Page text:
• Coverage biased towards center of frame
  • Sluggish Live View performance

The EOS 4000D uses an AF system that’s the best part of 10 years old, and sure enough the 9-point system feels really dated. Coverage is basically limited to the centre of the frame, with the points in a diamond formation, so be prepared to re-frame your subject if they’re off-centre.

Performance-wise, with a single (and more sensitive) cross-type sensor at the center of the array the system will be fine for general shooting with static subjects, but it may struggle when light levels drop or when subjects are moving.

Canon’s brilliant Dual Pixel CMOS AF technology has always impressed, allowing for quick focusing speeds in Live View mode (using the rear screen rather than the viewfinder); this is something a lot of rival DSLRs struggle with, so it’s disappointing not to see it on the 4000D.

Instead, you’re stuck with sluggish focusing speeds, a far cry from the performance of even some of the most affordable mirrorless cameras – not that you’ll want to use Live View that much given the poor screen.

Performance

  • One of the slowest DSLRs available
  • Tends to overexpose scenes
  • Good battery life

Entry-level DSLRs may not be renowned for their burst shooting speeds, but even so the EOS 4000D’s 3fps makes it one of the slowest cameras out there, along with the EOS 2000D.

The 4000D’s metering is handled by a 63-zone dual-layer metering sensor that’s linked to all AF points, which we found to be pretty consistent for most situations, although it tended to overexpose the scene when presented with high-contrast lighting.

Another thing counting against the rear 2.7-inch display is the aspect ratio – at 4:3 it’s at odds with the camera’s 3:2 sensor format, so you’re presented with black bars along the top and bottom of the frame when using live view or reviewing images.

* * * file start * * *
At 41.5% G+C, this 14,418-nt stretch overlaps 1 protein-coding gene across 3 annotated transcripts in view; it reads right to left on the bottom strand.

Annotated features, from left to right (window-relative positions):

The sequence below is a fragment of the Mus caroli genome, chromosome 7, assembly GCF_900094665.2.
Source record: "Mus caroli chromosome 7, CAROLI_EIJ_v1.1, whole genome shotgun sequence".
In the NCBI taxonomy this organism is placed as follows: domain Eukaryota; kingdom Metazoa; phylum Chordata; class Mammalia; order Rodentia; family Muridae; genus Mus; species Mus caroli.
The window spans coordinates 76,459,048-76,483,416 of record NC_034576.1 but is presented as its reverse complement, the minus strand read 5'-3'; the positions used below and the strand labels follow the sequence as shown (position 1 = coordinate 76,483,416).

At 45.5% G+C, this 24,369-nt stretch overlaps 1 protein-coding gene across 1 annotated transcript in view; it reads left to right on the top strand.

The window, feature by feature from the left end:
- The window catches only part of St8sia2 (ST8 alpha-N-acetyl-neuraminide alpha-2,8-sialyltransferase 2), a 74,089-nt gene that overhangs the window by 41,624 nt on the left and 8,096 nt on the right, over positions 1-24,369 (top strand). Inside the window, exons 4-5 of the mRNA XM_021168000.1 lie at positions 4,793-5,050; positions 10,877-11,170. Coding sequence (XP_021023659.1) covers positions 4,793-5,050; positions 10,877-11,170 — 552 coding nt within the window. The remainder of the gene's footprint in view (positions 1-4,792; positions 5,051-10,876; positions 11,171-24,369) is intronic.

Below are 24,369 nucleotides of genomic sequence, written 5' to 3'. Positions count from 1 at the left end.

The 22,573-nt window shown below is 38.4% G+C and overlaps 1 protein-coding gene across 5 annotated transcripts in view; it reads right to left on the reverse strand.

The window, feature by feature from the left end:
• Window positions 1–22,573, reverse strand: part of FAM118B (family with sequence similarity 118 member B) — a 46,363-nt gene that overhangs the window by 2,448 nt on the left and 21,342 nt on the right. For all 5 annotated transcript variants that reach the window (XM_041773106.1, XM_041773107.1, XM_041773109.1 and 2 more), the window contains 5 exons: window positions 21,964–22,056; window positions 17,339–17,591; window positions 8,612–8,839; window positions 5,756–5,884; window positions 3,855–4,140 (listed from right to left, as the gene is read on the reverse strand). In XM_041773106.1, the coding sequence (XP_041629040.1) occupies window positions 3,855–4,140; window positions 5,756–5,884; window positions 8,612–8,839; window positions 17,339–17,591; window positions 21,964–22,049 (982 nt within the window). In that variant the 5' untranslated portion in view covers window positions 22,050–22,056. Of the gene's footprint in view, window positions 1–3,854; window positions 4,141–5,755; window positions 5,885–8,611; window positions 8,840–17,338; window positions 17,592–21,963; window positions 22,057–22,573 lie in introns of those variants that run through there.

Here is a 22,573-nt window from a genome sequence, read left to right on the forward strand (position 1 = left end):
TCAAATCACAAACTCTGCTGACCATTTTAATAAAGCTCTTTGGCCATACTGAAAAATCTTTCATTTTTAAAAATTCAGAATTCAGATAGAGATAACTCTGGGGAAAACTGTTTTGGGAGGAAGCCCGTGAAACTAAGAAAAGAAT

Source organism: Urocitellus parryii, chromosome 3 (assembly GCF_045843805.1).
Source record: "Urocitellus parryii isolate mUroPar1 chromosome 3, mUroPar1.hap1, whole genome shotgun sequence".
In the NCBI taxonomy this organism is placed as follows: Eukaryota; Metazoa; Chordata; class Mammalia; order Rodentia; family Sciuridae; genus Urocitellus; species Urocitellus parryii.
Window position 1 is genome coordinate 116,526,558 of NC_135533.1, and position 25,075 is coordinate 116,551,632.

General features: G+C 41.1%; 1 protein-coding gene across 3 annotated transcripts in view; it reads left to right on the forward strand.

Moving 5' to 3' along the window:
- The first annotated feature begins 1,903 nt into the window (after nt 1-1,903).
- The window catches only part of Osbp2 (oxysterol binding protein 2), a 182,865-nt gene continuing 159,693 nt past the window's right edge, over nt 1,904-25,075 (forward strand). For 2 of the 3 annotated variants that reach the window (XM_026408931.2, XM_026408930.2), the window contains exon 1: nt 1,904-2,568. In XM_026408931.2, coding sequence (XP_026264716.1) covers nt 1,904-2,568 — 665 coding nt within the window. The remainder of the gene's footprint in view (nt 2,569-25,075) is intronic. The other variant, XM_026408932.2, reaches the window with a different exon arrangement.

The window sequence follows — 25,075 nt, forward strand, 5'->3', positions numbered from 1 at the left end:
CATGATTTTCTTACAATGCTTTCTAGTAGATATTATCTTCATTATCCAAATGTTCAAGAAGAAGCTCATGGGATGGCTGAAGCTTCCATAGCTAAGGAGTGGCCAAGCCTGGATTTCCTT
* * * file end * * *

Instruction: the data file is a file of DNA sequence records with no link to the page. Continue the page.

While the EOS 4000D features a smaller screen and lower-resolution sensor compared to the 2000D, which we’d expect to mean reduced power consumption, the 4000D actually matches it for battery life at 500 shots. That’s nothing remarkable, but it still compares well to similarly priced mirrorless cameras, which in some cases can struggle to achieve even half that.

Image quality

  • Image quality solid but unremarkable
  • Pleasing colors from JPEG files
  • Offers a range of Picture Styles

While the 18MP sensor may be showing its age, those looking to make the jump from a smartphone or point-and-shoot compact camera will be rewarded with decent images displaying a good amount of detail. The EOS 4000D certainly isn’t the best in its class here, but it’s a solid performer nonetheless.

JPEG images display a good level of warmth and saturation straight out of the camera, while Canon’s Picture Styles are also on offer if you want to tweak the tones; portraits, for instance, will benefit from the more muted tones of the dedicated preset available.

Image noise is handled pretty well, although here again the 4000D isn’t a match for newer models. That said, images appear to be pretty clean from ISO100 to 1600, although if you’re shooting JPEGs you’ll see some softening of detail at higher settings as the camera attempts to suppress noise. Raw files are a little better though, with both luminance (granular) noise and chroma (color) noise pretty well controlled at ISO6400.

When it comes to dynamic range there’s a little bit of latitude in the raw files that enables you to recover lost detail, but edits can’t be pushed too far before image quality starts to deteriorate.

Verdict

The Canon EOS 4000D really does feel like a camera that’s been designed and built to a budget imposed by especially parsimonious accountants.

With most of the camera made up of components from the parts bin for long-superseded Canon DSLRS, there really is nothing much to recommend it over other entry-level DSLR rivals, apart from, perhaps, the price.

At £369.99 with the EF-S 18-55mm kit lens (Australian pricing is still to be confirmed, while the camera isn’t expected to come to the US just yet), the EOS 4000D is one of the most affordable DSLRs you can buy right now.

However, while this low price is designed to tempt new users, our worry is that the limited feature set and poor screen will see them quickly revert back to their smartphone. Eat beans for a month if you have to, but if you want an entry-level DSLR you’ll be better off spending a bit more and getting something like the EOS 2000D or the Nikon D3400.